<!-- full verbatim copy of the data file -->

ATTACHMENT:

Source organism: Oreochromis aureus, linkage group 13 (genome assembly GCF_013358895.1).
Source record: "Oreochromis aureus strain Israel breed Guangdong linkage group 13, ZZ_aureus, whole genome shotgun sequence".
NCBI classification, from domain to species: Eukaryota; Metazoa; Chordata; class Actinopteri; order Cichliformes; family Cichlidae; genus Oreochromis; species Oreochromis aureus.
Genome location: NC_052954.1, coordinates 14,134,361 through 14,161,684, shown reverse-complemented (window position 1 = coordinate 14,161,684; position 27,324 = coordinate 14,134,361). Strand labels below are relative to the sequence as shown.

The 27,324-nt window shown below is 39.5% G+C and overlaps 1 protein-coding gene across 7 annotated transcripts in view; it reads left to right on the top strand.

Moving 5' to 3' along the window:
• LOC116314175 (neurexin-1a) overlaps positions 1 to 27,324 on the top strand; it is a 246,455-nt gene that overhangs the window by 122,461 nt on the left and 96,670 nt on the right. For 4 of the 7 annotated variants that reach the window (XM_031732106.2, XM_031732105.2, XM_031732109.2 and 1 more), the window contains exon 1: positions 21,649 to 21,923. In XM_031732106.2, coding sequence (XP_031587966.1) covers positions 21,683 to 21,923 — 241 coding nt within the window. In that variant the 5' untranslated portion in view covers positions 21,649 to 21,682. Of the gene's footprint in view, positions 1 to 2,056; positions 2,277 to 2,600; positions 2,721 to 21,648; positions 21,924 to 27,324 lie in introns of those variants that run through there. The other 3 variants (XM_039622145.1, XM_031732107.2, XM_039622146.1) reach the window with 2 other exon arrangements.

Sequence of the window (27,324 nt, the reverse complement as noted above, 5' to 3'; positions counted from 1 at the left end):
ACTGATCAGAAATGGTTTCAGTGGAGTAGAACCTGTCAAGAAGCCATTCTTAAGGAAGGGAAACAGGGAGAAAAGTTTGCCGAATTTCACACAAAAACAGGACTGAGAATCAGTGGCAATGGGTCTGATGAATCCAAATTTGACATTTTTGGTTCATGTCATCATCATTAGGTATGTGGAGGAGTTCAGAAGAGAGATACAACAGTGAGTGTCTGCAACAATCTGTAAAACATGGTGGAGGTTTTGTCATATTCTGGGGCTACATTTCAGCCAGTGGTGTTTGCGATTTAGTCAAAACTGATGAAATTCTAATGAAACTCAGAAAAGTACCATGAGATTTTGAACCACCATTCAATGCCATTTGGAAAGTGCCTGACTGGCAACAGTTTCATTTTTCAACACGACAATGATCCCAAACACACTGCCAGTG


Source organism: Oreochromis aureus, linkage group 13 (genome assembly GCF_013358895.1).
Source record: "Oreochromis aureus strain Israel breed Guangdong linkage group 13, ZZ_aureus, whole genome shotgun sequence".
NCBI classification, from domain to species: Eukaryota; Metazoa; Chordata; class Actinopteri; order Cichliformes; family Cichlidae; genus Oreochromis; species Oreochromis aureus.
Genome location: NC_052954.1, coordinates 14,134,361 through 14,161,684, shown reverse-complemented (window position 1 = coordinate 14,161,684; position 27,324 = coordinate 14,134,361). Strand labels below are relative to the sequence as shown.

The 27,324-nt window shown below is 39.5% G+C and overlaps 1 protein-coding gene across 7 annotated transcripts in view; it reads left to right on the top strand.

Moving 5' to 3' along the window:
• LOC116314175 (neurexin-1a) overlaps positions 1 to 27,324 on the top strand; it is a 246,455-nt gene that overhangs the window by 122,461 nt on the left and 96,670 nt on the right. For 4 of the 7 annotated variants that reach the window (XM_031732106.2, XM_031732105.2, XM_031732109.2 and 1 more), the window contains exon 1: positions 21,649 to 21,923. In XM_031732106.2, coding sequence (XP_031587966.1) covers positions 21,683 to 21,923 — 241 coding nt within the window. In that variant the 5' untranslated portion in view covers positions 21,649 to 21,682. Of the gene's footprint in view, positions 1 to 2,056; positions 2,277 to 2,600; positions 2,721 to 21,648; positions 21,924 to 27,324 lie in introns of those variants that run through there. The other 3 variants (XM_039622145.1, XM_031732107.2, XM_039622146.1) reach the window with 2 other exon arrangements.

Sequence of the window (27,324 nt, the reverse complement as noted above, 5' to 3'; positions counted from 1 at the left end):
ACTGATCAGAAATGGTTTCAGTGGAGTAGAACCTGTCAAGAAGCCATTCTTAAGGAAGGGAAACAGGGAGAAAAGTTTGCCGAATTTCACACAAAAACAGGACTGAGAATCAGTGGCAATGGGTCTGATGAATCCAAATTTGACATTTTTGGTTCATGTCATCATCATTAGGTATGTGGAGGAGTTCAGAAGAGAGATACAACAGTGAGTGTCTGCAACAATCTGTAAAACATGGTGGAGGTTTTGTCATATTCTGGGGCTACATTTCAGCCAGTGGTGTTTGCGATTTAGTCAAAACTGATGAAATTCTAATGAAACTCAGAAAAGTACCATGAGATTTTGAACCACCATTCAATGCCATTTGGAAAGTGCCTGACTGGCAACAGTTTCATTTTTCAACACGACAATGATCCCAAACACACTGCCAGTG